The Doncaster teenager who was executed trying to stop atomic bomb plans

Gerald Williams, of Stockill Road, Hyde Park, Doncaster, died in a mission to destroy a heavy water plant in Norway during World War Two
Gerald Williams, of Stockill Road, Hyde Park, Doncaster, died in a mission to destroy a heavy water plant in Norway during World War Two

In a corner of Norway, there is a gravestone carrying the name of a Doncaster teenager.

The stone carries the name of Sapper GS Williams, a Royal Engineer from Hyde Park, Doncaster, and the family message: "How we miss you smiling face - no other can take your place."

War hero Gerald Williams, front, with his family at Stockhill Road, Hyde Park Doncaster. Father, Humphrey. Mother, Olive, Elder Brother Jack. Sisters Helena Gwen and Flo.

War hero Gerald Williams, front, with his family at Stockhill Road, Hyde Park Doncaster. Father, Humphrey. Mother, Olive, Elder Brother Jack. Sisters Helena Gwen and Flo.

This year, the surviving family of Gerald Stanley Williams will remember him, 75 years after he was murdered by the Nazi SS after he was captured on his way to a dangerous mission to stop the German developing nuclear weapons.

Sapper Williams was aged only 18 when he died. He had joined up under age, and is even said to have memorised a test sequence after initially being turned down because of colour blindness.

He left the family home on Stockill Road, Hyde Park, and gave up a woodwork course he was taking at college in Doncaster to join up.

And in 1942 he volunteered to take part in an attempt at sabotaging the German occupied heavy water plant at the town Rjukan in Norway to prevent the Nazis from developing an atomic bomb. He was the youngsters member of the team.

The grave of Gerald Williams, of Stockill Road, Hyde Park, Doncaster, who died in a mission to destroy a heavy water plant in Norway during World War Two

The grave of Gerald Williams, of Stockill Road, Hyde Park, Doncaster, who died in a mission to destroy a heavy water plant in Norway during World War Two

Tragically, the raid was a failure.

Those who had flown out in gliders were all executed by the Germans, after Hitler had ordered all commandoes that were captured to be put to death.

Sapper Williams' nephew Christopher Dale was only a year old when his uncle died - but learned the story of how his uncle died through his mum. as he grew up.

He was thinking of his uncle on Saturday, November 18, which marks the 75th anniversary of the start of what was called Operation Freshman. The troops were supposed to have landed in an area cleared by the Norwegians, before making their way to their target.

The airborne troops flew off to Norway in Horsa gliders, towed by Halifax bombers. setting off from Skitten, in the north of Scotland. But the mission hit problems when the bomber pilots were unable to find the landing area due to bad weather. They turned round to head back to Scotland, but ice formed on the glider tow cables and on the gliders, causing them to crash.

Sapper Williams survived the glider crash. He and the rest of the surviving troops in his aircraft were captured by the Germans.

All were killed within 24 hours, killed by Nazis in executions.

Mr Dale said: "My mother used to tell us that they were ordered to dig their own graves and then shot as they stood by them. That turned out to be untrue. They were shot, and then their bodies were thrown onto the back to a truck, taken to a beach and buried in the sand. They are now re-buried, at the Eiganes war cemetery, at Stavanger.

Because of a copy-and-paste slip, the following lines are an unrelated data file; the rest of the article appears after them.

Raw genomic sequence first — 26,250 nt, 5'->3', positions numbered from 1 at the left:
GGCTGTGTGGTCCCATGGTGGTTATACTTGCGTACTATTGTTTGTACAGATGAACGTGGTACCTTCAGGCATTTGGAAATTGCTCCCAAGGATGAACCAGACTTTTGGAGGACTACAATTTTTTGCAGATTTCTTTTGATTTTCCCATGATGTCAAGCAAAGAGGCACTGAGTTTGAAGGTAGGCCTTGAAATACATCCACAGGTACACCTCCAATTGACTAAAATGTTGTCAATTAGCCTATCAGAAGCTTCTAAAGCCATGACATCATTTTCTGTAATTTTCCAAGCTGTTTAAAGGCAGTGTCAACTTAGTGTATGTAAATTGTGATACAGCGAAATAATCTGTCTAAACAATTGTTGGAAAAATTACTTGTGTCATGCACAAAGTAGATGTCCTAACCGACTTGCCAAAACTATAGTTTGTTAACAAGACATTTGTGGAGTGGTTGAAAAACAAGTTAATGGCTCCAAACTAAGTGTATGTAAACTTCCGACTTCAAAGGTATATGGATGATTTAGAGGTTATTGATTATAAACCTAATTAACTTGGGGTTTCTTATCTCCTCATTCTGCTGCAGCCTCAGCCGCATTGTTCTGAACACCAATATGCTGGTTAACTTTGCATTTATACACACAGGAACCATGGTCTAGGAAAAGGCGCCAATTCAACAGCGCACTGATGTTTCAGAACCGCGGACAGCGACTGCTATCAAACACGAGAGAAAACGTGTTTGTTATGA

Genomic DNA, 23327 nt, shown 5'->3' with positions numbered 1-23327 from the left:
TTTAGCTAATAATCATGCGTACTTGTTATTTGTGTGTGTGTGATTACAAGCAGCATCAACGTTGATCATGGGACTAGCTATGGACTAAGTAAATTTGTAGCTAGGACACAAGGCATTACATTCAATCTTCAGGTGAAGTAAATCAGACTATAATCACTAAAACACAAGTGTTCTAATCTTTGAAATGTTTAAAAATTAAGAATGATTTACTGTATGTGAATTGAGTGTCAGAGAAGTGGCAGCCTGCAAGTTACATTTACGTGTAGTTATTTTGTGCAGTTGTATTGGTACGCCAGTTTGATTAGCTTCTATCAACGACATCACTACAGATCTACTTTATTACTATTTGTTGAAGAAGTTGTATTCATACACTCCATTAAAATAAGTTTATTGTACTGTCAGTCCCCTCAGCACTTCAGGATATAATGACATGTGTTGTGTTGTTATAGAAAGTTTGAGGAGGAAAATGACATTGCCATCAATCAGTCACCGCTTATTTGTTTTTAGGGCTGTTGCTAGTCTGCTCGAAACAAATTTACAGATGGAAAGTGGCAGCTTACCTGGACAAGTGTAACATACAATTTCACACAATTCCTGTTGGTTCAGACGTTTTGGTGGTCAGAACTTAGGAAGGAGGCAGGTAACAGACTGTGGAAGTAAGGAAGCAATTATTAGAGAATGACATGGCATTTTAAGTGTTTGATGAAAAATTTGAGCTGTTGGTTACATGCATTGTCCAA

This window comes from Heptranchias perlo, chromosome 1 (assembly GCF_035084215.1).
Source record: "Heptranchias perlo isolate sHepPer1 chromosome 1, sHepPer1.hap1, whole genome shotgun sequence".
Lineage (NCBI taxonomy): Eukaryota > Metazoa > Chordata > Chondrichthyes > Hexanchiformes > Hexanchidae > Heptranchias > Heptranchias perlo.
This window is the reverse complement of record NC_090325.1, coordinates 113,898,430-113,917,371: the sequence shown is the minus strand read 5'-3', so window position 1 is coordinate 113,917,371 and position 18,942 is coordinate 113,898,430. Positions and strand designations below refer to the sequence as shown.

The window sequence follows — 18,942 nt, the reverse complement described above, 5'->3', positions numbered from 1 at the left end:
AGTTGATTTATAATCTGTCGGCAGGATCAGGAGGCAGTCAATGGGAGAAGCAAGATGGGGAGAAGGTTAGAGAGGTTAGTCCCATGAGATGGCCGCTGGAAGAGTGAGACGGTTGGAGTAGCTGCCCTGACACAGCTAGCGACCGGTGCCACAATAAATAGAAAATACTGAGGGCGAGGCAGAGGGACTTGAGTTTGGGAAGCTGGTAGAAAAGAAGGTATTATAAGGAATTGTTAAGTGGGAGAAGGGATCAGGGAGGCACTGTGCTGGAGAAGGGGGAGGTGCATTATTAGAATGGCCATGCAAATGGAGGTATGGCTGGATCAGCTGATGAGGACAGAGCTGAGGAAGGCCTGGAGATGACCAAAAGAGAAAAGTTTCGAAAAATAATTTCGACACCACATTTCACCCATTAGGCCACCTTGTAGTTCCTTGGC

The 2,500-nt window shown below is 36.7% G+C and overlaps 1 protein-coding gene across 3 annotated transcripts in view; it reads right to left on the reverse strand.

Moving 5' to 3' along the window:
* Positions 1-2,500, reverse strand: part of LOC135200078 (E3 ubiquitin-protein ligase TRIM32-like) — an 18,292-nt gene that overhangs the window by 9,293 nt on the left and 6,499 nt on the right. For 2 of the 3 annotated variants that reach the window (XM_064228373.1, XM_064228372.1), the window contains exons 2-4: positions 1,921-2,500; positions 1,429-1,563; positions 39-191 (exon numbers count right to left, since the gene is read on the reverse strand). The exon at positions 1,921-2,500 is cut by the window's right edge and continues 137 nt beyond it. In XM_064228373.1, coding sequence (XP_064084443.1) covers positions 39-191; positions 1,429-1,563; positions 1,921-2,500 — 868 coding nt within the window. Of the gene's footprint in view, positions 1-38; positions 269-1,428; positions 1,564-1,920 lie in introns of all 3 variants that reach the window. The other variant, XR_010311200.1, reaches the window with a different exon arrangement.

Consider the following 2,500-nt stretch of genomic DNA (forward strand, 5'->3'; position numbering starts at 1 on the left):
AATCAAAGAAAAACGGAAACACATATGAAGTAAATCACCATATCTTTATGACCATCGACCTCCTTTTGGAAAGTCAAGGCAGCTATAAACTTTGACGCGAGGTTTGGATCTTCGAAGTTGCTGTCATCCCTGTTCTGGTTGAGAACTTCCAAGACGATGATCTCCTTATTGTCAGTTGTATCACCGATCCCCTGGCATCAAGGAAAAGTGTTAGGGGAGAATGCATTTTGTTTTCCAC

"Gerald was the youngest on the raid.

"Mum mum hated the Germans for what had happened until the day she died. She didn't talk about it much, but she always remembered what had happened.

"The family would talk about him, as a nice lad with blond hair who wanted to do woodwork."

"It does upset me, what happened, because I never knew him. My uncle was marched up a road, an SS man with each of them. They were stopped, and the one in front taken round a corner shot in the back of the head.

"War is nasty and those who play games involving shooting on their video games consoles should be aware of that."

Although the raid failed, another raid, called Operation Gunnerside succeeded in destroying the heavy water plant that it was to have targeted. The subsequent raid was the subject of the film The Heroes of Telemark.

It was rebuilt, but then destroyed again in an air raid by heavy bombers.

But the deaths of Sapper Williams and his fellow soldiers have not been forgotten.

There was a commemorative service on November 19 at the spot in Slettebø, near Egersund, in Norward where Gerald and 13 others involved in Operation Freshman were executed on November 20 1942.

This is a local initiative and a local historian, Jostein Berglyd, who has written a book about Operation Freshman will be giving a talk as part of the commemoration.

Ion Drew, an Scottish born professor at the University of Stavanger, who has also written on the subject, said he planned to attend the commemoration.

"There is already a plaque nearby with the names of the 14 Royal Engineers who were executed there," he said.

"There were two gliders involved in the operation and they both crashed in different places at roughly the same time (about midnight on 19 November 1942). There was recently a memorial ceremony at the other crash site in a place called Fylgjesdalen, during which a plaque was unveiled for the first time with the names of those who died there."

Family connections

Gerald Williams family was well known in Doncaster - his brother in law ran a high profile town centre business.

Gerald had three sisters, Christopher Dale's mum Helena, Gwen, and Flo.

Helena married Chris' father Walter Dale who worked in the coal industry, with senior jobs at pits including Brodsworth, Markham Main and Harworth Collieries.

Gwen's husband, Eddie Raynes, ran the Raynes motorbike shop on Silver Street in Doncaster town centre.